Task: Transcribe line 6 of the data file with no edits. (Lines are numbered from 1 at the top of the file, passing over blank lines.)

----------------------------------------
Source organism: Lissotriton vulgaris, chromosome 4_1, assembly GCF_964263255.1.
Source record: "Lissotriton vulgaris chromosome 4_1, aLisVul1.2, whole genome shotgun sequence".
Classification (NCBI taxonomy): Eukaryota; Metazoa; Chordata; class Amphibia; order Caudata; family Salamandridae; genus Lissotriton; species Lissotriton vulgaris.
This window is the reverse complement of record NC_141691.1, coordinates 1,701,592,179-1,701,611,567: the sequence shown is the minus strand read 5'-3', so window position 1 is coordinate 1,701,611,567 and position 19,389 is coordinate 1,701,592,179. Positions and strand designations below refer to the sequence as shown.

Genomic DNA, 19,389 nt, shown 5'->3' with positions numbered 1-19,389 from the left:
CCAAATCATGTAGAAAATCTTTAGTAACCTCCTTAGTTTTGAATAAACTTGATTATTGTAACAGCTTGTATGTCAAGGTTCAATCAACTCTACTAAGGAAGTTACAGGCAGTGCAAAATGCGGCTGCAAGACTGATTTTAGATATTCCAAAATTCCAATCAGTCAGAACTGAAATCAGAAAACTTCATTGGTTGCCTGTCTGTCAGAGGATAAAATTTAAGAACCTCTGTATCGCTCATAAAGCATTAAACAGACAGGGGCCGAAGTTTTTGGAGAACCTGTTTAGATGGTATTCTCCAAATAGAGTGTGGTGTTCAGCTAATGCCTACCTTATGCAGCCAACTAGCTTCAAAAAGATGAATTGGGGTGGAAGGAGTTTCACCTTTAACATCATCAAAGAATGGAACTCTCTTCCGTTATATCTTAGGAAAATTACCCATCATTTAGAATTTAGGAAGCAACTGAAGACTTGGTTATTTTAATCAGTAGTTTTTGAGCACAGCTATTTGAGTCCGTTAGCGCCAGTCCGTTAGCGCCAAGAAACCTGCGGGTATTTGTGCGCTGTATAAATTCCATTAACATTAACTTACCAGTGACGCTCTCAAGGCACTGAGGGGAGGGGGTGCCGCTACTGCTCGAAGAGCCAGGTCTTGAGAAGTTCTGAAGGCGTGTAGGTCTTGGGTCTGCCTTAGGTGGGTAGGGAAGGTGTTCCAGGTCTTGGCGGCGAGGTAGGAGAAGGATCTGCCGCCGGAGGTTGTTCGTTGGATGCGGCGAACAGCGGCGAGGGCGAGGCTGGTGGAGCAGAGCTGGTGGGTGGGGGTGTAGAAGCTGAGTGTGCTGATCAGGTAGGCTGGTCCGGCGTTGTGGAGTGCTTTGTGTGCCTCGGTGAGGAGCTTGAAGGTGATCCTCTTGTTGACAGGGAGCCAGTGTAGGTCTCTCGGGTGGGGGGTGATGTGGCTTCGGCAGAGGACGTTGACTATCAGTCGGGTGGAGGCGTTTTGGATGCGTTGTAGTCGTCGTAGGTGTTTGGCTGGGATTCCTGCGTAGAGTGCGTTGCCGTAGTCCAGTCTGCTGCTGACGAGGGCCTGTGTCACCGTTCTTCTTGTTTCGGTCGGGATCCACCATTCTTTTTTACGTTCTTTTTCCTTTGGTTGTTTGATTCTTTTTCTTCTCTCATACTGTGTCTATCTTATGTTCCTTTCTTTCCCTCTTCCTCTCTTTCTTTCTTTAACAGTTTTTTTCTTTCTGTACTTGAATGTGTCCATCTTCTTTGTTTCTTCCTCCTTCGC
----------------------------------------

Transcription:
CCAAATCATGTAGAAAATCTTTAGTAACCTCCTTAGTTTTGAATAAACTTGATTATTGTAACAGCTTGTATGTCAAGGTTCAATCAACTCTACTAAGGAAGTTACAGGCAGTGCAAAATGCGGCTGCAAGACTGATTTTAGATATTCCAAAATTCCAATCAGTCAGAACTGAAATCAGAAAACTTCATTGGTTGCCTGTCTGTCAGAGGATAAAATTTAAGAACCTCTGTATCGCTCATAAAGCATTAAACAGACAGGGGCCGAAGTTTTTGGAGAACCTGTTTAGATGGTATTCTCCAAATAGAGTGTGGTGTTCAGCTAATGCCTACCTTATGCAGCCAACTAGCTTCAAAAAGATGAATTGGGGTGGAAGGAGTTTCACCTTTAACATCATCAAAGAATGGAACTCTCTTCCGTTATATCTTAGGAAAATTACCCATCATTTAGAATTTAGGAAGCAACTGAAGACTTGGTTATTTTAATCAGTAGTTTTTGAGCACAGCTATTTGAGTCCGTTAGCGCCAGTCCGTTAGCGCCAAGAAACCTGCGGGTATTTGTGCGCTGTATAAATTCCATTAACATTAACTTACCAGTGACGCTCTCAAGGCACTGAGGGGAGGGGGTGCCGCTACTGCTCGAAGAGCCAGGTCTTGAGAAGTTCTGAAGGCGTGTAGGTCTTGGGTCTGCCTTAGGTGGGTAGGGAAGGTGTTCCAGGTCTTGGCGGCGAGGTAGGAGAAGGATCTGCCGCCGGAGGTTGTTCGTTGGATGCGGCGAACAGCGGCGAGGGCGAGGCTGGTGGAGCAGAGCTGGTGGGTGGGGGTGTAGAAGCTGAGTGTGCTGATCAGGTAGGCTGGTCCGGCGTTGTGGAGTGCTTTGTGTGCCTCGGTGAGGAGCTTGAAGGTGATCCTCTTGTTGACAGGGAGCCAGTGTAGGTCTCTCGGGTGGGGGGTGATGTGGCTTCGGCAGAGGACGTTGACTATCAGTCGGGTGGAGGCGTTTTGGATGCGTTGTAGTCGTCGTAGGTGTTTGGCTGGGATTCCTGCGTAGAGTGCGTTGCCGTAGTCCAGTCTGCTGCTGACGAGGGCCTGTGTCACCGTTCTTCTTGTTTCGGTCGGGATCCACCATTCTTTTTTACGTTCTTTTTCCTTTGGTTGTTTGATTCTTTTTCTTCTCTCATACTGTGTCTATCTTATGTTCCTTTCTTTCCCTCTTCCTCTCTTTCTTTCTTTAACAGTTTTTTTCTTTCTGTACTTGAATGTGTCCATCTTCTTTGTTTCTTCCTCCTTCGC